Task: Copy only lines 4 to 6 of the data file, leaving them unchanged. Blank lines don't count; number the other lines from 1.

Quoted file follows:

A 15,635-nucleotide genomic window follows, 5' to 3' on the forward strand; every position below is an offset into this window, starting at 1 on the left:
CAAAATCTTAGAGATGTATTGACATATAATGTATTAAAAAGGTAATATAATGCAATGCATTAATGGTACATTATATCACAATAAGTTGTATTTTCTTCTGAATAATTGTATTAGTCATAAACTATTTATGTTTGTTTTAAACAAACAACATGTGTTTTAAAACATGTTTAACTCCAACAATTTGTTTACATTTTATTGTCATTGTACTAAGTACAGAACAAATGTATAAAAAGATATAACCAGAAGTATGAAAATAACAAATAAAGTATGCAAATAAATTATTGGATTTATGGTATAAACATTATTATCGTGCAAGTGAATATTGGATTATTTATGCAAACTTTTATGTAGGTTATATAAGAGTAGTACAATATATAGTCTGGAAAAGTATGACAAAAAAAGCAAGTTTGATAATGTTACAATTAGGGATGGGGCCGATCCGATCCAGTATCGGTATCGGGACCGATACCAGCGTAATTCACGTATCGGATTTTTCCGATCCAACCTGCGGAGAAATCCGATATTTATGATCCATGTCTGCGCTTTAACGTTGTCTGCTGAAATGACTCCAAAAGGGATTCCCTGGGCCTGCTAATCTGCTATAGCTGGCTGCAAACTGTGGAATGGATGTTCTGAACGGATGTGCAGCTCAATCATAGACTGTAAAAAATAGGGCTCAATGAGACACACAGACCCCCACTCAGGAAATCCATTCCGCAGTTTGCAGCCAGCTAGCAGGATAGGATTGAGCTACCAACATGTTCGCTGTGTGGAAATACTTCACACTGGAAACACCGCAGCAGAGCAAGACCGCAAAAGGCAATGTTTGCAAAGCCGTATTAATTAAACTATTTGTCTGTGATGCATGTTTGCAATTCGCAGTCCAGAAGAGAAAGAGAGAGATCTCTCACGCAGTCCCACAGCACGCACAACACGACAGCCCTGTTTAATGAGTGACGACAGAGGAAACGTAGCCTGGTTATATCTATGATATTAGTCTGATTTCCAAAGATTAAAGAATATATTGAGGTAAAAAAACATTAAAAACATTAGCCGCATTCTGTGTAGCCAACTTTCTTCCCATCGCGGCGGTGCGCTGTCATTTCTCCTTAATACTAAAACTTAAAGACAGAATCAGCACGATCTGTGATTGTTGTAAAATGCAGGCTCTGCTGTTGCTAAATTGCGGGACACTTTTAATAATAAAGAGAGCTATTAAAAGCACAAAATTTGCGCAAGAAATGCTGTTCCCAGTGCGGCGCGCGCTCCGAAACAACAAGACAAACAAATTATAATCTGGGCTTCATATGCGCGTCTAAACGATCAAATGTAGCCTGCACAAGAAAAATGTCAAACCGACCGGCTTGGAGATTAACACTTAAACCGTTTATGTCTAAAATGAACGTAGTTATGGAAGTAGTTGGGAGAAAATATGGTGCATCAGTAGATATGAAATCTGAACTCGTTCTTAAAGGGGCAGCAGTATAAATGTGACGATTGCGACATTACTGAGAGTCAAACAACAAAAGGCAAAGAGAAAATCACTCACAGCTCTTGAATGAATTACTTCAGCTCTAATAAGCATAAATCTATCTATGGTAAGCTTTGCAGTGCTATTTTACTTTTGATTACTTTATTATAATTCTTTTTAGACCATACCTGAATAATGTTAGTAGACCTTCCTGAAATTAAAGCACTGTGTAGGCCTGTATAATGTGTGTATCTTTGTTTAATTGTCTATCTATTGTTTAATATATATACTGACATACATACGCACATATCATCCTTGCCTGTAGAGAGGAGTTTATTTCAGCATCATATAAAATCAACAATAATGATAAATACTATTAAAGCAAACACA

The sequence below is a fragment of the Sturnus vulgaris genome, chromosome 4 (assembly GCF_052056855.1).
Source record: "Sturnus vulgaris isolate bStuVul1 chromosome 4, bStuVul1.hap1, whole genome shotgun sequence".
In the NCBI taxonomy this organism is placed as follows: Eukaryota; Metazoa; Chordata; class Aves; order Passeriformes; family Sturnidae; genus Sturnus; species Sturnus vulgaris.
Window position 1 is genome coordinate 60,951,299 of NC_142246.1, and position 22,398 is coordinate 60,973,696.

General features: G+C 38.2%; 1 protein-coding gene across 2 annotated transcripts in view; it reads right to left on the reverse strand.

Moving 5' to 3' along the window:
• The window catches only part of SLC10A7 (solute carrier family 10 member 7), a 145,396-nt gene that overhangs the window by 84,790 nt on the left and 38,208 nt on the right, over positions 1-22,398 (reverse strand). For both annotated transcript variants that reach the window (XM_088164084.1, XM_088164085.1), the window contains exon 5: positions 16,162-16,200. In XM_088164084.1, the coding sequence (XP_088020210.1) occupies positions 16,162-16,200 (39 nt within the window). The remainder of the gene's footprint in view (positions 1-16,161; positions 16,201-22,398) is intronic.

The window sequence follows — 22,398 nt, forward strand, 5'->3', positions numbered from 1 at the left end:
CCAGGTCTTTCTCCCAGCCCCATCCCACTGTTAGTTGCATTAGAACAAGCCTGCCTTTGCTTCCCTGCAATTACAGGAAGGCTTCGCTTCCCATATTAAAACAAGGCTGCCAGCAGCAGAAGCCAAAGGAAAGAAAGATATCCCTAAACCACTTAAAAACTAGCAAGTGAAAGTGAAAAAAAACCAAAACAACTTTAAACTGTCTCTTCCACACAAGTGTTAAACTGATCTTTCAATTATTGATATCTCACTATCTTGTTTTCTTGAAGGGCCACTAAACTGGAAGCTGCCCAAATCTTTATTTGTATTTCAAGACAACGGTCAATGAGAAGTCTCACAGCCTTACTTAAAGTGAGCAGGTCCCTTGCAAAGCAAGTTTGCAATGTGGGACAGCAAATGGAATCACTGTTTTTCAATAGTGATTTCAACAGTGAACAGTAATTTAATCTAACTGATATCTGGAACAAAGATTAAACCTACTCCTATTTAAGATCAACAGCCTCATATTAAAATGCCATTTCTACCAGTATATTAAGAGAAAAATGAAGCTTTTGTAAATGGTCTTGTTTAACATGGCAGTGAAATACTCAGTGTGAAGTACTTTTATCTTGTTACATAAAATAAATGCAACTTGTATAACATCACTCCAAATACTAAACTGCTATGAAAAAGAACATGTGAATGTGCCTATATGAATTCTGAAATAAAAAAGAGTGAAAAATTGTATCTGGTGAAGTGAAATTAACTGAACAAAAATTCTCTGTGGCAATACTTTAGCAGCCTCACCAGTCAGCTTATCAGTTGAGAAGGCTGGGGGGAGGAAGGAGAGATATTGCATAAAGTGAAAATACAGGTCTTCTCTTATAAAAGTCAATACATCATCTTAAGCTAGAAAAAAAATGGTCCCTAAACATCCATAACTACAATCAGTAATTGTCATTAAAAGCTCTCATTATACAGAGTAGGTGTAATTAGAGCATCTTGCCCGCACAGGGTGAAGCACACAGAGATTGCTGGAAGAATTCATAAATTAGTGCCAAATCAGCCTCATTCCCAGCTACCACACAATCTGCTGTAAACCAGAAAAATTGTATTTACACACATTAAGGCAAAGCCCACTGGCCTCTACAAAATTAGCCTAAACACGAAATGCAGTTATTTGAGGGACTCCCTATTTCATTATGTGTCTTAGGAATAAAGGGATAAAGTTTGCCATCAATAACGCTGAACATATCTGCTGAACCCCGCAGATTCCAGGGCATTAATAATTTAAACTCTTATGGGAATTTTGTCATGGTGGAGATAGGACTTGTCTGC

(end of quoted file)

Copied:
Source record: "Sturnus vulgaris isolate bStuVul1 chromosome 4, bStuVul1.hap1, whole genome shotgun sequence".
In the NCBI taxonomy this organism is placed as follows: Eukaryota; Metazoa; Chordata; class Aves; order Passeriformes; family Sturnidae; genus Sturnus; species Sturnus vulgaris.
Window position 1 is genome coordinate 60,951,299 of NC_142246.1, and position 22,398 is coordinate 60,973,696.